Stop trying to dishouse genuine tenants through Changes in Rent Control Act

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We have serious objections to the draft rules of the Maharashtra Rent Control Rules, 2017, particularly the entirety of Chapter III and Rule 4, which may, in the future, place a large number of tenants in a legally precarious position in view of the provision for increased rent.

These changes if carried out will get families like mine that have lived in these premises for decades thrown out or make it unaffordable to survive.

There is no practical need for Chapter III, as most landlords are content to allow buildings to fall into disrepair, as a way of harassing tenants in an attempt to coerce them to vacate their premises. There is practically no landlord who desires to repair his building, with most tenants having to litigate and seek other legal recourse to repair their buildings. The notion that landlords would provide special additions or provide additional amenities is absurd, when most landlords do not provide basic facilities.

 When landlords co-operate and are not out to harass tenants, tenants are ready and willing to pay for repairs and amenities. Tenants are cognizant of their equitable and practical interest in their premises.

 Chapter III appears to apply to all buildings, including cessed buildings, which are covered under the MHADA Act for repairs and which pay a repair cess to the MRBB for repairs to their buildings.

 The permitted increase in rent is set at 15% of the amount of expense incurred amounts to a payback period of under 7 years. The said increase is not described as temporary. A permanent 15% increase is altogether excessive and unreasonable and would result in a windfall gain to landlords.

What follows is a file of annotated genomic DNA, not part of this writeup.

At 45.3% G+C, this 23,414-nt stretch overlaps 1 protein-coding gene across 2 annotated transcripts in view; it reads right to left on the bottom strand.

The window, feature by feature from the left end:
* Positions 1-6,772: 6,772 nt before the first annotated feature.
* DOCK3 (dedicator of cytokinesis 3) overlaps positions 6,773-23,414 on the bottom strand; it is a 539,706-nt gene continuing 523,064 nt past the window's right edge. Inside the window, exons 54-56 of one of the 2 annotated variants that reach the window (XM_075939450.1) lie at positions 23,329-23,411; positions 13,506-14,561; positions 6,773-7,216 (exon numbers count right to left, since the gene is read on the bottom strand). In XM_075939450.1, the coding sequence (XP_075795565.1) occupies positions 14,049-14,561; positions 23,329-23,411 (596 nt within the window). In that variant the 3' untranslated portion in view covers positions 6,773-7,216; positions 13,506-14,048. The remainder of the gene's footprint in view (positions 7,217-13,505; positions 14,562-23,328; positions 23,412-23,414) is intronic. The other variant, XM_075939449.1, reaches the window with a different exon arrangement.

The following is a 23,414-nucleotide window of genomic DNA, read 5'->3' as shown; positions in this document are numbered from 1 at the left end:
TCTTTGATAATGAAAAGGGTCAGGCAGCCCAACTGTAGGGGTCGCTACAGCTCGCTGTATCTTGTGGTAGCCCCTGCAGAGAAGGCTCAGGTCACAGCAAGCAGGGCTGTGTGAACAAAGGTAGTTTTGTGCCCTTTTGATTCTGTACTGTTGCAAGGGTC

Unscrupulous landlords would abuse the provisions of the rules, carrying out illusory or unnecessary repairs, or repairs at inflated costs, as a means to extort monies from tenants.

 An apparently permanent increase in rent in this manner would render tenants vulnerable to losing protection of the Rent Act should a future amendment exempt premises having a monthly rent above a certain threshold, as has been done in other States. This may result in a grossly inequitable situation.

 The expression “annual rental value” is vague, and open to a great deal of interpretation. In fact, a large part of Chapter III is vague and open to a great deal of interpretation, abuse and misuse.

 A workable alternative to achieve the same objective may be to permit tenants to repair buildings themselves and at their cost. This may require legislative intervention, however. Alternatively, as compared to a permanent increase in rent, a one time lump sum payment for the cost of repairs is a fairer and more equitable solution, which may however also require legislative sanction.

In view of the seriousness and drastic implications of these Draft Rules, the short time afforded to submit suggestions and objections is altogether unreasonable. Additionally, no publicity was given to the Draft Rules, with most tenants remaining in the dark as to their very existence or importance.  



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